by Wendy Koro
This delicious, hearty vegetable soup featuring
beans, kale and bread is a beloved Tuscan staple.
Tuscan region of Italy is beautiful and picturesque--fertile Chianti
vineyards, hilltops dotted with medieval towns and a generous stretch
of western coastline. Nestled in this peaceful countryside are the vibrant
cities of Florence, Siena, Pisa and Lucca, renowned for incredible art,
architecture and historical charm.
Tuscan food reflects this honest mix of sophistication
and simplicity. Olive oil, legumes, fennel and unsalted bread are standard,
along with lots of vegetables, often fried. Local pig, wild boar, rabbit,
pheasant and fish are usually cooked on a spit or grilled.
But for me it's the soups in Tuscany that stand out.
Humble, comforting, masterful. I never tire of ribollita, especially,
as each Italian cook adds his or her personal touch and no two versions
are exactly alike. What sets ribollita apart from other minestroni
is the use of bread instead of pasta or rice. Traditionally, the soup
sits overnight and the added bread dissolves into the broth as a tasty
thickener when it is--ribollita--reboiled the next day.
1 and ½ cups (9 ounces) dried cannellini beans
(or white kidney beans or fazolia)
- 2 quarts cold water
- 1 clove garlic
- fresh pork bones (rib bones work well, a too-salty
ham bone will toughen your beans)
- 1/3 cup extra-virgin olive oil
- 1 large onion, chopped (approx. 1 rounded cup)
- 3 garlic cloves, minced or pressed
- 2-3 large carrots, chopped (approx. 1-½ cups)
- 2 large celery stalks, sliced lengthwise then chopped
(approx ¾ cup)
- 2 medium potatoes, chopped (approx.
- scant 2 Tablespoons tomato paste
- 1 lb. kale, trimmed of all stalks and large veins
and then chopped
- 1 rounded teaspoon good salt
- freshly ground pepper
- artisan bread (approx. half of a small loaf or 3-4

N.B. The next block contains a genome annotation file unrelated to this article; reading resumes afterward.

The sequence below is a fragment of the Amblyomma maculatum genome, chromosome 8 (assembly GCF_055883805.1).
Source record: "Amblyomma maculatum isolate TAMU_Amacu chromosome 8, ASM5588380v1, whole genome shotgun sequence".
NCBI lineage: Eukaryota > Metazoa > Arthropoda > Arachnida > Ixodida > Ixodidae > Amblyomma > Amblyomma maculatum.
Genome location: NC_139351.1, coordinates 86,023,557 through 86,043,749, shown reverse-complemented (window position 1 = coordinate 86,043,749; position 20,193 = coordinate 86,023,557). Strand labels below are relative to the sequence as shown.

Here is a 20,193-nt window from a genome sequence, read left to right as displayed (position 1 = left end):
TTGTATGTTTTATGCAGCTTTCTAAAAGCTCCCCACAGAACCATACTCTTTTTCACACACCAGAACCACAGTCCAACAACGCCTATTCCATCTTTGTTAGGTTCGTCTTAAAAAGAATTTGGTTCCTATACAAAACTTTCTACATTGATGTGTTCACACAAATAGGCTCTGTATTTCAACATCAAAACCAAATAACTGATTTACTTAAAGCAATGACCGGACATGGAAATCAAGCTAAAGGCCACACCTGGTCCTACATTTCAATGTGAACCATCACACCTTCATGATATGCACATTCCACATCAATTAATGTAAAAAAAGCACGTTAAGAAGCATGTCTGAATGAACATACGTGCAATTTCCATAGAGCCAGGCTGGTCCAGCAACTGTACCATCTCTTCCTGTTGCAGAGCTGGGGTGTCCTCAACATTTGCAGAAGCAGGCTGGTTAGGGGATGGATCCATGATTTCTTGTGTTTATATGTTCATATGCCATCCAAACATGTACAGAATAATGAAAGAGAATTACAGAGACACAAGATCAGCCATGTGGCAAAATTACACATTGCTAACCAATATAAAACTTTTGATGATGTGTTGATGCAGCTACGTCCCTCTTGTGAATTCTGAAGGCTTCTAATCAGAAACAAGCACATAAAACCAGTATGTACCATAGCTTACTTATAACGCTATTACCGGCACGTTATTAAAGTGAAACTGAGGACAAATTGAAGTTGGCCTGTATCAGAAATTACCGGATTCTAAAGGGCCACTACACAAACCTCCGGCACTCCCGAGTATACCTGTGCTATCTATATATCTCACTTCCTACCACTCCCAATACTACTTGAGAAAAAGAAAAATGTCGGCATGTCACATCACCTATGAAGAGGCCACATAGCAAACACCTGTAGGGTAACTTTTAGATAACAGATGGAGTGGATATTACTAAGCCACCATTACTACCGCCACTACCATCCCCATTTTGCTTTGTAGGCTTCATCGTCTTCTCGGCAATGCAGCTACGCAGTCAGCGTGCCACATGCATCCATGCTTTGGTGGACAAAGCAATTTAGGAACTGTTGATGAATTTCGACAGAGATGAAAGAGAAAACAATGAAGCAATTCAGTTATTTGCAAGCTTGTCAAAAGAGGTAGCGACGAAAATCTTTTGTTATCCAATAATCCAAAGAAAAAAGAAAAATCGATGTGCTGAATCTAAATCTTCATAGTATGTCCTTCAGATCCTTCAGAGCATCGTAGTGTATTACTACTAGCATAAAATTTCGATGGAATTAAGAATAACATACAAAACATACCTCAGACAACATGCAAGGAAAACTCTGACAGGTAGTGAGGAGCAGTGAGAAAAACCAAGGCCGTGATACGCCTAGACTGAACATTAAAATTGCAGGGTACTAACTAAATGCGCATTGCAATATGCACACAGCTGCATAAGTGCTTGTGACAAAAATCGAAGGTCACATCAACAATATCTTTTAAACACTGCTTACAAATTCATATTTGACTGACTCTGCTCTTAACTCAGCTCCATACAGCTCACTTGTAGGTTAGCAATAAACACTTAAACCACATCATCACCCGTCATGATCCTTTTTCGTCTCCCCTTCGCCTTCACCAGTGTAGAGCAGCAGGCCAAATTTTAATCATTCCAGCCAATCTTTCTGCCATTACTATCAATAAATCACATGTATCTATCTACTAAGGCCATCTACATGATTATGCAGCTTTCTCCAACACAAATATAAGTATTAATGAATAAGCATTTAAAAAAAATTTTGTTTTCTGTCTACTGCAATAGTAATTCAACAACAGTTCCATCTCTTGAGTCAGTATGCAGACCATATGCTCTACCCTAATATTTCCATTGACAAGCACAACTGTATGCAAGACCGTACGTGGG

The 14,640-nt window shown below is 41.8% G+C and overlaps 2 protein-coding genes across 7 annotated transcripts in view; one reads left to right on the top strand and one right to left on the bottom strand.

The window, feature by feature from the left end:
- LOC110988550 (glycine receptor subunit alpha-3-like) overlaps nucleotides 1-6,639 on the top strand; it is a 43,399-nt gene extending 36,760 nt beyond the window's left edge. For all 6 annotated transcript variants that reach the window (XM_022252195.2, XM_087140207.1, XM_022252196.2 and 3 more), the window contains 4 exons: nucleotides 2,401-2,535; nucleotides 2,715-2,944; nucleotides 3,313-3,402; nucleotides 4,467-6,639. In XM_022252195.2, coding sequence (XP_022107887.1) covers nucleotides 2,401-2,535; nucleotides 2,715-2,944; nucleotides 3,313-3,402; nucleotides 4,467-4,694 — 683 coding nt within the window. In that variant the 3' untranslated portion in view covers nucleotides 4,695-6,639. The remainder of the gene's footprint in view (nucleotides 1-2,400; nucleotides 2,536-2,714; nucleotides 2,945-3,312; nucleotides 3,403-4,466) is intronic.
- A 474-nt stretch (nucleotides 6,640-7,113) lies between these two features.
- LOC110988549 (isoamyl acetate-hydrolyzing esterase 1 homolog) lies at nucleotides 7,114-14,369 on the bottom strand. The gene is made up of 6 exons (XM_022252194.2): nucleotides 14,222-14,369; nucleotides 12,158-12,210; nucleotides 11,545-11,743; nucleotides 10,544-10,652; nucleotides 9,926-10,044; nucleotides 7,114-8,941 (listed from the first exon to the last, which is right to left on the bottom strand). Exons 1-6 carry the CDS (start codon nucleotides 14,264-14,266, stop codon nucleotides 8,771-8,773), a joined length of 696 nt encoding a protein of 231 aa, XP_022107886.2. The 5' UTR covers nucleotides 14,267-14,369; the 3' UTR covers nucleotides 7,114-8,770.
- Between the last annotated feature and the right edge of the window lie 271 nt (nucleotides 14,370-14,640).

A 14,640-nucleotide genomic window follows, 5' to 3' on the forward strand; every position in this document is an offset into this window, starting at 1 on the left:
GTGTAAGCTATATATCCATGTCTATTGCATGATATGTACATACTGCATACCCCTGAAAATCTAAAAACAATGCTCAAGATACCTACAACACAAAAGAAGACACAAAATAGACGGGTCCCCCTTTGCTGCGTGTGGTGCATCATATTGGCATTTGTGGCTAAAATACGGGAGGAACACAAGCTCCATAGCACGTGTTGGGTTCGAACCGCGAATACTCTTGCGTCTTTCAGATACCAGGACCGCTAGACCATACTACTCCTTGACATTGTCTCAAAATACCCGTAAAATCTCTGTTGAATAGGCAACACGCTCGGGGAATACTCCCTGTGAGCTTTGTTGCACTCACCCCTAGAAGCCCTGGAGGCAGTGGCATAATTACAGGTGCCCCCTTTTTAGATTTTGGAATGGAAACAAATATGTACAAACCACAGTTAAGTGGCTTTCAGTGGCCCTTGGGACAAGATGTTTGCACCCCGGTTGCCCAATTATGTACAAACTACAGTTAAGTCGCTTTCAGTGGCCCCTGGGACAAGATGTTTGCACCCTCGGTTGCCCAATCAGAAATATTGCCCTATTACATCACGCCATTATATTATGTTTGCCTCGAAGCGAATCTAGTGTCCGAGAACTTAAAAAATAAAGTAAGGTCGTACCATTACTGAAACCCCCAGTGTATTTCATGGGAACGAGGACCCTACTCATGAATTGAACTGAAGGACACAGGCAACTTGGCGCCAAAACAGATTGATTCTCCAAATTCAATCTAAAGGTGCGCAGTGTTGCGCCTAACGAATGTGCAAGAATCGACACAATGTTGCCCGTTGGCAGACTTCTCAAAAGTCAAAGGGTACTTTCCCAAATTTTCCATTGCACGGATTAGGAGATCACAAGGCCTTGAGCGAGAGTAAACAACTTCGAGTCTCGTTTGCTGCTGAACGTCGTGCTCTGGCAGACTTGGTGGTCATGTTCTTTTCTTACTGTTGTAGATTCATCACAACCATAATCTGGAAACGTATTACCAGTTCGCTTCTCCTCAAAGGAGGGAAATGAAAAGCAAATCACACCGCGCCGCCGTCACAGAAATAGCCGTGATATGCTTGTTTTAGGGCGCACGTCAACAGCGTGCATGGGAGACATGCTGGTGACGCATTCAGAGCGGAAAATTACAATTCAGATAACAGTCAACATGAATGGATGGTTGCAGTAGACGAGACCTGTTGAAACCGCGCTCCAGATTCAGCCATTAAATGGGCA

inch section) sliced or crumbled
Pick through beans while rinsing in colander under cold
water, discarding any floaters or foreign objects. Soak according to
package directions or overnight for best results. Do NOT add salt. Drain
and discard liqiud. ( Approx. 3- 15-oz. cans of precooked beans may
be substituted. If using canned beans, skip making the initial broth.
Brown the pork bones in the olive oil, then add onions and continue
Combine initial broth ingredients and drained beans
only in sturdy large pot. (NO salt or acid or your beans will be terminally
tough.) Bring to a boil slowly, reduce heat and simmer gently. Cover
pot, lid slightly askew to vent steam and cook 1 to 1-½ hours or until
beans are softened.
In a second pot, sauté the onions in the olive
oil, stirring occasionally, until they begin to color. Add garlic, salt,
celery, carrots, potatoes and stir well to coat with oil. Whisk the
tomato paste with a little hot water to thin, then add to vegetable
mixture. Cover and cook on medium heat for 10-15 minutes, stirring to
Add 5-6 cups of cold water to the vegetable mixture
and bring back to a boil. Add the kale. Don't worry about there being
too much, it will cook down a lot.
Puree about half the cooked, drained beans well and
add the puree to the soup mixture. Simmer, covered, for an hour or so.
If soup becomes too thick, add more water. Season to taste with salt
and pepper. Remove pork bones, stripping off any bits of meat to stay
in the broth. Add remaining whole beans and bread...If pressed for time,
the hot soup can be ladled over a single slice of bread in each bowl.
Otherwise, the bread should be crumbled and added to the pot, then reheated
later in the Tuscan tradition.
Most Italians add a drizzle of olive oil atop their